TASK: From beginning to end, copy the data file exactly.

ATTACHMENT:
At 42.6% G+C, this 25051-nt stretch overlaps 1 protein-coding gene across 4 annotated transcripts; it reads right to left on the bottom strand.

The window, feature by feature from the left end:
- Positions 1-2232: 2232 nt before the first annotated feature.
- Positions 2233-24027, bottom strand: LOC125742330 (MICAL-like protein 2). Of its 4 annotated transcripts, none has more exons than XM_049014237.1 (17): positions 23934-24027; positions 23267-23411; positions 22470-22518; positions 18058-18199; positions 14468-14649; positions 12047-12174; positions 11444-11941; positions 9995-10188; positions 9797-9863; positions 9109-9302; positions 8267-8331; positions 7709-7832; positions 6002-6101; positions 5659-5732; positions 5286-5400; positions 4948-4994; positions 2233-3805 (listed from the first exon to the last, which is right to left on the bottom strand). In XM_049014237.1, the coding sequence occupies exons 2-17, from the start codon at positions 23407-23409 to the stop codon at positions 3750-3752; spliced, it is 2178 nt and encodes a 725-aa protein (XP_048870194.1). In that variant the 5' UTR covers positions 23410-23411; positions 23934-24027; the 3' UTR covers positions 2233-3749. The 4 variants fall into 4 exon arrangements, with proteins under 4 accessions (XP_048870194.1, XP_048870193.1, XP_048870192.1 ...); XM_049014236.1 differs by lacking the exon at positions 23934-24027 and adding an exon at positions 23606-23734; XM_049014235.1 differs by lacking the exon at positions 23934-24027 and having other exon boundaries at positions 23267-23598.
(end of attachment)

At 42.6% G+C, this 25051-nt stretch overlaps 1 protein-coding gene across 4 annotated transcripts; it reads right to left on the bottom strand.

The window, feature by feature from the left end:
- Positions 1-2232: 2232 nt before the first annotated feature.
- Positions 2233-24027, bottom strand: LOC125742330 (MICAL-like protein 2). Of its 4 annotated transcripts, none has more exons than XM_049014237.1 (17): positions 23934-24027; positions 23267-23411; positions 22470-22518; positions 18058-18199; positions 14468-14649; positions 12047-12174; positions 11444-11941; positions 9995-10188; positions 9797-9863; positions 9109-9302; positions 8267-8331; positions 7709-7832; positions 6002-6101; positions 5659-5732; positions 5286-5400; positions 4948-4994; positions 2233-3805 (listed from the first exon to the last, which is right to left on the bottom strand). In XM_049014237.1, the coding sequence occupies exons 2-17, from the start codon at positions 23407-23409 to the stop codon at positions 3750-3752; spliced, it is 2178 nt and encodes a 725-aa protein (XP_048870194.1). In that variant the 5' UTR covers positions 23410-23411; positions 23934-24027; the 3' UTR covers positions 2233-3749. The 4 variants fall into 4 exon arrangements, with proteins under 4 accessions (XP_048870194.1, XP_048870193.1, XP_048870192.1 ...); XM_049014236.1 differs by lacking the exon at positions 23934-24027 and adding an exon at positions 23606-23734; XM_049014235.1 differs by lacking the exon at positions 23934-24027 and having other exon boundaries at positions 23267-23598.